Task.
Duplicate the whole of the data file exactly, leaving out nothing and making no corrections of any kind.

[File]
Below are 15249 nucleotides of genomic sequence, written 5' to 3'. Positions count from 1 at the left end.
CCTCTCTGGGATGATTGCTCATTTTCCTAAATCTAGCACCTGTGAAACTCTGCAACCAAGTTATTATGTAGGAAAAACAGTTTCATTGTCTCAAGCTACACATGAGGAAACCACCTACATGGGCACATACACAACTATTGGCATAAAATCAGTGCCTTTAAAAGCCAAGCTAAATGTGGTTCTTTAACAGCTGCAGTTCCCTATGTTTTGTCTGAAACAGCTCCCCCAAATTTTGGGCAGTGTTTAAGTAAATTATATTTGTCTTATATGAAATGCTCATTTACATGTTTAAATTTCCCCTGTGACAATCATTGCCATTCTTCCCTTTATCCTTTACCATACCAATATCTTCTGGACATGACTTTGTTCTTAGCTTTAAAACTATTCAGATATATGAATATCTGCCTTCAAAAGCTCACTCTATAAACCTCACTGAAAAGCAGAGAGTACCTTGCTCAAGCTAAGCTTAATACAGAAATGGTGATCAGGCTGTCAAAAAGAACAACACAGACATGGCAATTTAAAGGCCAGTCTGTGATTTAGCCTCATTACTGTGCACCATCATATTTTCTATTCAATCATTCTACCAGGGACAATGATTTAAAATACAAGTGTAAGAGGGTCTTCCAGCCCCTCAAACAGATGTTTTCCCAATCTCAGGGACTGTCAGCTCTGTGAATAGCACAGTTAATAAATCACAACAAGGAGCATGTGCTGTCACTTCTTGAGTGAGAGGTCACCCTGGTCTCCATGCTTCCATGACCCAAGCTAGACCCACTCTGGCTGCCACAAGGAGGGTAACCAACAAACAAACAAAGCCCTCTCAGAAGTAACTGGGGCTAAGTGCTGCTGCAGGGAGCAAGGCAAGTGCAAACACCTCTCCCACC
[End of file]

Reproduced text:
Below are 15249 nucleotides of genomic sequence, written 5' to 3'. Positions count from 1 at the left end.
CCTCTCTGGGATGATTGCTCATTTTCCTAAATCTAGCACCTGTGAAACTCTGCAACCAAGTTATTATGTAGGAAAAACAGTTTCATTGTCTCAAGCTACACATGAGGAAACCACCTACATGGGCACATACACAACTATTGGCATAAAATCAGTGCCTTTAAAAGCCAAGCTAAATGTGGTTCTTTAACAGCTGCAGTTCCCTATGTTTTGTCTGAAACAGCTCCCCCAAATTTTGGGCAGTGTTTAAGTAAATTATATTTGTCTTATATGAAATGCTCATTTACATGTTTAAATTTCCCCTGTGACAATCATTGCCATTCTTCCCTTTATCCTTTACCATACCAATATCTTCTGGACATGACTTTGTTCTTAGCTTTAAAACTATTCAGATATATGAATATCTGCCTTCAAAAGCTCACTCTATAAACCTCACTGAAAAGCAGAGAGTACCTTGCTCAAGCTAAGCTTAATACAGAAATGGTGATCAGGCTGTCAAAAAGAACAACACAGACATGGCAATTTAAAGGCCAGTCTGTGATTTAGCCTCATTACTGTGCACCATCATATTTTCTATTCAATCATTCTACCAGGGACAATGATTTAAAATACAAGTGTAAGAGGGTCTTCCAGCCCCTCAAACAGATGTTTTCCCAATCTCAGGGACTGTCAGCTCTGTGAATAGCACAGTTAATAAATCACAACAAGGAGCATGTGCTGTCACTTCTTGAGTGAGAGGTCACCCTGGTCTCCATGCTTCCATGACCCAAGCTAGACCCACTCTGGCTGCCACAAGGAGGGTAACCAACAAACAAACAAAGCCCTCTCAGAAGTAACTGGGGCTAAGTGCTGCTGCAGGGAGCAAGGCAAGTGCAAACACCTCTCCCACC